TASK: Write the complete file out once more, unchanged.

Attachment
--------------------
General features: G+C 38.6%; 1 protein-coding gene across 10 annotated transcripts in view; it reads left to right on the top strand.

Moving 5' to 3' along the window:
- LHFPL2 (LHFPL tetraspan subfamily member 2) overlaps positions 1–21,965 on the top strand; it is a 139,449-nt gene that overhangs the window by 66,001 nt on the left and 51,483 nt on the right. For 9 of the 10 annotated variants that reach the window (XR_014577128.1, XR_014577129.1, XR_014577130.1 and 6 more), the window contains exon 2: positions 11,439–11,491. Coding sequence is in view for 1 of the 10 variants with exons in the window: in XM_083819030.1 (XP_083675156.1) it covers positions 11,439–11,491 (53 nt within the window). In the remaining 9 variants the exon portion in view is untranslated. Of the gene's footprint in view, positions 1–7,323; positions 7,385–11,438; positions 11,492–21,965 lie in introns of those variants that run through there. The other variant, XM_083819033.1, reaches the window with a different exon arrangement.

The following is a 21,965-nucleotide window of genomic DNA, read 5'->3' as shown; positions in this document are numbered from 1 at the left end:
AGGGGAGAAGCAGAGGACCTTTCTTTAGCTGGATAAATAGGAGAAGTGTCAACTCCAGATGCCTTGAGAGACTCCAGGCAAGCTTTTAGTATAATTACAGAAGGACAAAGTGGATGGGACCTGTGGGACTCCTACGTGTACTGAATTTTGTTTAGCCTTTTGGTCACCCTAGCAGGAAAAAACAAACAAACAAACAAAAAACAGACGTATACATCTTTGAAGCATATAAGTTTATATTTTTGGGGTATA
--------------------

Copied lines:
General features: G+C 38.6%; 1 protein-coding gene across 10 annotated transcripts in view; it reads left to right on the top strand.

Moving 5' to 3' along the window:
- LHFPL2 (LHFPL tetraspan subfamily member 2) overlaps positions 1–21,965 on the top strand; it is a 139,449-nt gene that overhangs the window by 66,001 nt on the left and 51,483 nt on the right. For 9 of the 10 annotated variants that reach the window (XR_014577128.1, XR_014577129.1, XR_014577130.1 and 6 more), the window contains exon 2: positions 11,439–11,491. Coding sequence is in view for 1 of the 10 variants with exons in the window: in XM_083819030.1 (XP_083675156.1) it covers positions 11,439–11,491 (53 nt within the window). In the remaining 9 variants the exon portion in view is untranslated. Of the gene's footprint in view, positions 1–7,323; positions 7,385–11,438; positions 11,492–21,965 lie in introns of those variants that run through there. The other variant, XM_083819033.1, reaches the window with a different exon arrangement.

The following is a 21,965-nucleotide window of genomic DNA, read 5'->3' as shown; positions in this document are numbered from 1 at the left end:
AGGGGAGAAGCAGAGGACCTTTCTTTAGCTGGATAAATAGGAGAAGTGTCAACTCCAGATGCCTTGAGAGACTCCAGGCAAGCTTTTAGTATAATTACAGAAGGACAAAGTGGATGGGACCTGTGGGACTCCTACGTGTACTGAATTTTGTTTAGCCTTTTGGTCACCCTAGCAGGAAAAAACAAACAAACAAACAAAAAACAGACGTATACATCTTTGAAGCATATAAGTTTATATTTTTGGGGTATA